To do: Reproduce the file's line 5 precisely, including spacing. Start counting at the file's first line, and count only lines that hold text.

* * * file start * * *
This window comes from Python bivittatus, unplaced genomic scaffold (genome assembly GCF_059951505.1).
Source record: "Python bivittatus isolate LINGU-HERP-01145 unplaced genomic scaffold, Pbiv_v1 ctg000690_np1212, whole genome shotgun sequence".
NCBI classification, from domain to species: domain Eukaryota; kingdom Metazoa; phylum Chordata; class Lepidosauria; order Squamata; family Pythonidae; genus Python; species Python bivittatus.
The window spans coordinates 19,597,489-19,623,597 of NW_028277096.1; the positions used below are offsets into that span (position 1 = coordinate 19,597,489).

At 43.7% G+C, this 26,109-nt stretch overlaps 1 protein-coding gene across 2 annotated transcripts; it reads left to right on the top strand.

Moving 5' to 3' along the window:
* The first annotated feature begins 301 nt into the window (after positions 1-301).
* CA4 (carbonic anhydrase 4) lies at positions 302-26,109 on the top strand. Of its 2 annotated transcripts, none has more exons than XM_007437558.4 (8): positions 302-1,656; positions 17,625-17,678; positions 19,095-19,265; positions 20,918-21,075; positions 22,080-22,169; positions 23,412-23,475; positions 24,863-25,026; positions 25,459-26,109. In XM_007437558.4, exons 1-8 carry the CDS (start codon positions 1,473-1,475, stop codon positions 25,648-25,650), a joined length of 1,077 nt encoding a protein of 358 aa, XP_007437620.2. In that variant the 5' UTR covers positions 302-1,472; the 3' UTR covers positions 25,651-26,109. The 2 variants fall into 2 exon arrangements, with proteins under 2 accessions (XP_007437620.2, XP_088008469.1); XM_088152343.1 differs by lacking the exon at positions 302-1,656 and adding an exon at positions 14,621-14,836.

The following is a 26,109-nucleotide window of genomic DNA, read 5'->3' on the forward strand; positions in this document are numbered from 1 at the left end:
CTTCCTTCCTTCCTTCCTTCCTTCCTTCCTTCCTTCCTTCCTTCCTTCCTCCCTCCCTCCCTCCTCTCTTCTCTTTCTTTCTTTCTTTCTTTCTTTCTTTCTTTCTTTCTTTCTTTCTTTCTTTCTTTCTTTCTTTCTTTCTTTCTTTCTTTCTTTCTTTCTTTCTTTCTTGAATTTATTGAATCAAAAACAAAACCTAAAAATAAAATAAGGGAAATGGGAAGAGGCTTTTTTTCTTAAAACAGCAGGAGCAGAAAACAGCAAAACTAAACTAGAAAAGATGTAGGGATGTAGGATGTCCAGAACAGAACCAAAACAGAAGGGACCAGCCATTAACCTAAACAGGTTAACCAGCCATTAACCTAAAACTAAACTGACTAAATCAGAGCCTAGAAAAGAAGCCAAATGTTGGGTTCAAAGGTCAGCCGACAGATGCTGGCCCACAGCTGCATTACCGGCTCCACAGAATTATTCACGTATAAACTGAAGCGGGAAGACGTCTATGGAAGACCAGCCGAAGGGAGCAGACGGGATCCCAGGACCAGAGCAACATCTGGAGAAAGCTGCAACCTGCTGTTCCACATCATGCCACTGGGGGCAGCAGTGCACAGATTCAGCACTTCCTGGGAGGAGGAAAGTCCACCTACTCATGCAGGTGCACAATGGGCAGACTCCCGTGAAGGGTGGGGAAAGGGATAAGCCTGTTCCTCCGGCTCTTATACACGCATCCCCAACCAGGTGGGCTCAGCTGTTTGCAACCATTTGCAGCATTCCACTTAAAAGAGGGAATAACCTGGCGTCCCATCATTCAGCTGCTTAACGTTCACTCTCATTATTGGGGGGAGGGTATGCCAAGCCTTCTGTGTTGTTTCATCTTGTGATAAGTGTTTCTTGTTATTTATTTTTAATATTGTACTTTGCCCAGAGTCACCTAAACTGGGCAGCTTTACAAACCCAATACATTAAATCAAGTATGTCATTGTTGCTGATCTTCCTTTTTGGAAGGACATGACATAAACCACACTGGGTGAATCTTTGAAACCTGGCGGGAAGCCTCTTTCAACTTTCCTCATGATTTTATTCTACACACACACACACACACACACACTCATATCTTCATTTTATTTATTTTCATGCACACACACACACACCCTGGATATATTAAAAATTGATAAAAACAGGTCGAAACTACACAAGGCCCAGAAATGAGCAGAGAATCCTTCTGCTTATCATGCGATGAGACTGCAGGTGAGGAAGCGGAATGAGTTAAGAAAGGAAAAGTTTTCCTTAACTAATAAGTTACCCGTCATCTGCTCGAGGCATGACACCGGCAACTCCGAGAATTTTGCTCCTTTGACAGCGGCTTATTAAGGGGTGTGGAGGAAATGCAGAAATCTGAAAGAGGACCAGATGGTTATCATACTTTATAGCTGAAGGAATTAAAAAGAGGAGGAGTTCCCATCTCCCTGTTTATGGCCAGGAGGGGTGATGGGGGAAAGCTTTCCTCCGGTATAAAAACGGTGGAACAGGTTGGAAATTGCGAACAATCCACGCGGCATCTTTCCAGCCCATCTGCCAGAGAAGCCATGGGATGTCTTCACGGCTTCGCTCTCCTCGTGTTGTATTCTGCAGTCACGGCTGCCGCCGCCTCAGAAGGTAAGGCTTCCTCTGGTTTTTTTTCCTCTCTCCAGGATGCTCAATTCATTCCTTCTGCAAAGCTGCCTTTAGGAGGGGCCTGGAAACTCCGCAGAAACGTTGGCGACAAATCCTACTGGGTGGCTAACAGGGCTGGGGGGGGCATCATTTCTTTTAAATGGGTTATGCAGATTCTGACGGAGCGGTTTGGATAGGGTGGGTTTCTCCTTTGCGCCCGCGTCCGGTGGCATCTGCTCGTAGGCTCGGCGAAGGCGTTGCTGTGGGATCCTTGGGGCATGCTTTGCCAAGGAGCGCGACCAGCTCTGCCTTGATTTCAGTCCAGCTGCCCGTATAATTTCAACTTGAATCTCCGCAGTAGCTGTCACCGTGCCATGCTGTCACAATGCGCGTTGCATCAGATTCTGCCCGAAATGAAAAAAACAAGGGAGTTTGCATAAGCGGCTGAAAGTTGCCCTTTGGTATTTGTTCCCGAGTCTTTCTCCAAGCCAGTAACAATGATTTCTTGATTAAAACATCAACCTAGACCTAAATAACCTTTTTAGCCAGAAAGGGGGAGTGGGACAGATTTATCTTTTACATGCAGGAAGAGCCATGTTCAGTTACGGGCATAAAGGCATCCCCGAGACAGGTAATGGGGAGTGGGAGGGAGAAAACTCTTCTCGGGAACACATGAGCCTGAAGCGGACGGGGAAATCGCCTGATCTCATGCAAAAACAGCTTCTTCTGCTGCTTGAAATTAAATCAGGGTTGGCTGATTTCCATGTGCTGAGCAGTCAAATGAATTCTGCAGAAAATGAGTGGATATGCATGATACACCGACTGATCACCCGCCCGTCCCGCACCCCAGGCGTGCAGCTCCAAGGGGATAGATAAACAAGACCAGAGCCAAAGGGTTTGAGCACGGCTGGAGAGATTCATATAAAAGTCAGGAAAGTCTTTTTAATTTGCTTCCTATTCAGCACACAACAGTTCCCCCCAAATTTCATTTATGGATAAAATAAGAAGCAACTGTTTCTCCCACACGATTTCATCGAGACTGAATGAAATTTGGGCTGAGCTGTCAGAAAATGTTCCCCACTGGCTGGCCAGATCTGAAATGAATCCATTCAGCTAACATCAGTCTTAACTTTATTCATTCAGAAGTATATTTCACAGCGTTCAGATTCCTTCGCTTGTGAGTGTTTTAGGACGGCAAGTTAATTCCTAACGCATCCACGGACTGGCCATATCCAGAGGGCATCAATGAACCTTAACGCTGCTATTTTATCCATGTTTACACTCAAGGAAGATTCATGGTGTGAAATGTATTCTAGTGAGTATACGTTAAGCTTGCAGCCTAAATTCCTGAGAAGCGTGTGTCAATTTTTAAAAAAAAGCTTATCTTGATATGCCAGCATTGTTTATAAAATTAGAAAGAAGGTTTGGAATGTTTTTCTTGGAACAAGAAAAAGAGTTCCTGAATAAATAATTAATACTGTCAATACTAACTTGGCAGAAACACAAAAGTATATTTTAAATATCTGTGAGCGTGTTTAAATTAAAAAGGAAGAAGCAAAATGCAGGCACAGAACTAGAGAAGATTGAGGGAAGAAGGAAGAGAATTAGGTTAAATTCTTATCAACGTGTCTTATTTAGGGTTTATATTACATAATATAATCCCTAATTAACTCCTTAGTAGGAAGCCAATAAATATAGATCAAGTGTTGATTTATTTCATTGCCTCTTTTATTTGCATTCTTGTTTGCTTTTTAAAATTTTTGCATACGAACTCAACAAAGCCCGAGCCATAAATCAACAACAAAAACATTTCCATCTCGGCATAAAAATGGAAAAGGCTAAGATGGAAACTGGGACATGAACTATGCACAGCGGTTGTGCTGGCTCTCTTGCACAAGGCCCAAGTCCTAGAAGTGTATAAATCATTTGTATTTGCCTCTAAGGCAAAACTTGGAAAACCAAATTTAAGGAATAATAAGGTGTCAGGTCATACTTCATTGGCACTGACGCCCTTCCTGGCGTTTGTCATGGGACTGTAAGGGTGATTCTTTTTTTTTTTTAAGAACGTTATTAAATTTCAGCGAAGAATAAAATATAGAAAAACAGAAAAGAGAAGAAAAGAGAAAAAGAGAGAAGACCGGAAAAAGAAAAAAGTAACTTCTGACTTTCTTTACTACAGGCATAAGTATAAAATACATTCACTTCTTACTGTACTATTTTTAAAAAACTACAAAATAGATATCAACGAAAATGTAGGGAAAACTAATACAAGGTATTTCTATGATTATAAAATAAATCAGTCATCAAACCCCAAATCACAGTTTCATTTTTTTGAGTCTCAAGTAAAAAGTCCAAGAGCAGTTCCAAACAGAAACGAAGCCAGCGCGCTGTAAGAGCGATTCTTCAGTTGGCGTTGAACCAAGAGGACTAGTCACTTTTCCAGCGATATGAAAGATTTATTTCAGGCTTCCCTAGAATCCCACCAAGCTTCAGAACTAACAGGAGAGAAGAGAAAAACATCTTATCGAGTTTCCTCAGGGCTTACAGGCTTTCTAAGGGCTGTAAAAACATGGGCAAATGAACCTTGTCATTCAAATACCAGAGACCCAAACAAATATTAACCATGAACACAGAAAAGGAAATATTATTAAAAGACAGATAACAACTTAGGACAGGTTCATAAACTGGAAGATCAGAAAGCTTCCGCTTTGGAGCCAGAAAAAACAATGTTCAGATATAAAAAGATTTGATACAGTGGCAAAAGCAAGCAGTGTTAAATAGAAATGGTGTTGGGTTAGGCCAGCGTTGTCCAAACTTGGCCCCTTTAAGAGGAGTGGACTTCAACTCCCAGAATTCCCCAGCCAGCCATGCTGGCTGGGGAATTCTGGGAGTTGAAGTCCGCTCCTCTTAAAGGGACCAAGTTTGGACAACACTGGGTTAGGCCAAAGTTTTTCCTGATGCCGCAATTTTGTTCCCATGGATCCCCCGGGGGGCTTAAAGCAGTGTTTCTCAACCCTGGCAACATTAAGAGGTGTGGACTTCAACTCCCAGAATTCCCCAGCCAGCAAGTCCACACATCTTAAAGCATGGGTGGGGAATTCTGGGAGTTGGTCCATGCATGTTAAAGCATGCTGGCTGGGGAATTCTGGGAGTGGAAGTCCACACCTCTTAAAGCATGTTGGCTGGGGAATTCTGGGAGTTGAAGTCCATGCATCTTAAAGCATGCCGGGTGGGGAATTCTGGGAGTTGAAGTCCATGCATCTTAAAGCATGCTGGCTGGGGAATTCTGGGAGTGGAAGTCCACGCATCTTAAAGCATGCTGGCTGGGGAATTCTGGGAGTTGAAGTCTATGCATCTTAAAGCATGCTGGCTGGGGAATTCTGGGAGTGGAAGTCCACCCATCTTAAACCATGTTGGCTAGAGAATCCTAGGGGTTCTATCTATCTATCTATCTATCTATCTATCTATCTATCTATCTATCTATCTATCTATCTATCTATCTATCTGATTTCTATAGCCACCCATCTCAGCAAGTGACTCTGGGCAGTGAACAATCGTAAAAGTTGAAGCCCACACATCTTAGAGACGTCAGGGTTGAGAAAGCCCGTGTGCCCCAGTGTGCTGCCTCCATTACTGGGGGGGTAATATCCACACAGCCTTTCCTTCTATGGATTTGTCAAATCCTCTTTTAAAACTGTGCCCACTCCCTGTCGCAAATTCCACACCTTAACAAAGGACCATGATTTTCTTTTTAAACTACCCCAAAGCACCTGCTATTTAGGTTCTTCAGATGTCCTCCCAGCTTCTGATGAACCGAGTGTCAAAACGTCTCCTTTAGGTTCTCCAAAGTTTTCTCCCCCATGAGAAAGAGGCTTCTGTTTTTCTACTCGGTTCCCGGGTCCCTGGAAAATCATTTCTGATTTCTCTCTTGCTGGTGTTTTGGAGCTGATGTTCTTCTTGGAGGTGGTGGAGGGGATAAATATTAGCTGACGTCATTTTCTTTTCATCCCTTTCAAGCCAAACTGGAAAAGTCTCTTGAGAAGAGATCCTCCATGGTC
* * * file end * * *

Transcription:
At 43.7% G+C, this 26,109-nt stretch overlaps 1 protein-coding gene across 2 annotated transcripts; it reads left to right on the top strand.